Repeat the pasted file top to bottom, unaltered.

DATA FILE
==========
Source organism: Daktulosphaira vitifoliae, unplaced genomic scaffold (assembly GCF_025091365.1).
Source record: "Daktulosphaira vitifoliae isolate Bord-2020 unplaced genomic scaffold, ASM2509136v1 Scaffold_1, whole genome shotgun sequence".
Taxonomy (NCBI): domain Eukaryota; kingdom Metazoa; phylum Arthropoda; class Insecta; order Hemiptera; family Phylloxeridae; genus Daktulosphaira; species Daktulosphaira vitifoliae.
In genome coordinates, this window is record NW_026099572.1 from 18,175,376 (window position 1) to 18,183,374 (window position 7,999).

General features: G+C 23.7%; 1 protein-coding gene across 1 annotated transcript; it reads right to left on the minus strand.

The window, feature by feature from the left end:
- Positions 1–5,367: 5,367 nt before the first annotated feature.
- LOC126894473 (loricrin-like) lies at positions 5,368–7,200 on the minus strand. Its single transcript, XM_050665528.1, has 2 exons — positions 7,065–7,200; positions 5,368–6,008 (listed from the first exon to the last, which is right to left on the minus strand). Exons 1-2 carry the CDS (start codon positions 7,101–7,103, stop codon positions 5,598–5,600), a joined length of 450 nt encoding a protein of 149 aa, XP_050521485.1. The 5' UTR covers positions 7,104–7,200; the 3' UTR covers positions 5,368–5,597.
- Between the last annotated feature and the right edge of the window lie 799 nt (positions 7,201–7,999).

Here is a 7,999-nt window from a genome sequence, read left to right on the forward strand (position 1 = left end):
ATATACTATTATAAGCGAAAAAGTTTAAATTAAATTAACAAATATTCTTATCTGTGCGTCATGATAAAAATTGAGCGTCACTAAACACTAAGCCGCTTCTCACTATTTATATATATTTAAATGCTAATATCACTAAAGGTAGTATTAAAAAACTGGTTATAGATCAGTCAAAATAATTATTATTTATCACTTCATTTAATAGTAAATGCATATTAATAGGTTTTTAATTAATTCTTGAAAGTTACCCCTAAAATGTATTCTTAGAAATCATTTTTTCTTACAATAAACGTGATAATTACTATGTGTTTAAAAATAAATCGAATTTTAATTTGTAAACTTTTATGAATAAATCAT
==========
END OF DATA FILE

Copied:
Source organism: Daktulosphaira vitifoliae, unplaced genomic scaffold (assembly GCF_025091365.1).
Source record: "Daktulosphaira vitifoliae isolate Bord-2020 unplaced genomic scaffold, ASM2509136v1 Scaffold_1, whole genome shotgun sequence".
Taxonomy (NCBI): domain Eukaryota; kingdom Metazoa; phylum Arthropoda; class Insecta; order Hemiptera; family Phylloxeridae; genus Daktulosphaira; species Daktulosphaira vitifoliae.
In genome coordinates, this window is record NW_026099572.1 from 18,175,376 (window position 1) to 18,183,374 (window position 7,999).

General features: G+C 23.7%; 1 protein-coding gene across 1 annotated transcript; it reads right to left on the minus strand.

The window, feature by feature from the left end:
- Positions 1–5,367: 5,367 nt before the first annotated feature.
- LOC126894473 (loricrin-like) lies at positions 5,368–7,200 on the minus strand. Its single transcript, XM_050665528.1, has 2 exons — positions 7,065–7,200; positions 5,368–6,008 (listed from the first exon to the last, which is right to left on the minus strand). Exons 1-2 carry the CDS (start codon positions 7,101–7,103, stop codon positions 5,598–5,600), a joined length of 450 nt encoding a protein of 149 aa, XP_050521485.1. The 5' UTR covers positions 7,104–7,200; the 3' UTR covers positions 5,368–5,597.
- Between the last annotated feature and the right edge of the window lie 799 nt (positions 7,201–7,999).

Here is a 7,999-nt window from a genome sequence, read left to right on the forward strand (position 1 = left end):
ATATACTATTATAAGCGAAAAAGTTTAAATTAAATTAACAAATATTCTTATCTGTGCGTCATGATAAAAATTGAGCGTCACTAAACACTAAGCCGCTTCTCACTATTTATATATATTTAAATGCTAATATCACTAAAGGTAGTATTAAAAAACTGGTTATAGATCAGTCAAAATAATTATTATTTATCACTTCATTTAATAGTAAATGCATATTAATAGGTTTTTAATTAATTCTTGAAAGTTACCCCTAAAATGTATTCTTAGAAATCATTTTTTCTTACAATAAACGTGATAATTACTATGTGTTTAAAAATAAATCGAATTTTAATTTGTAAACTTTTATGAATAAATCAT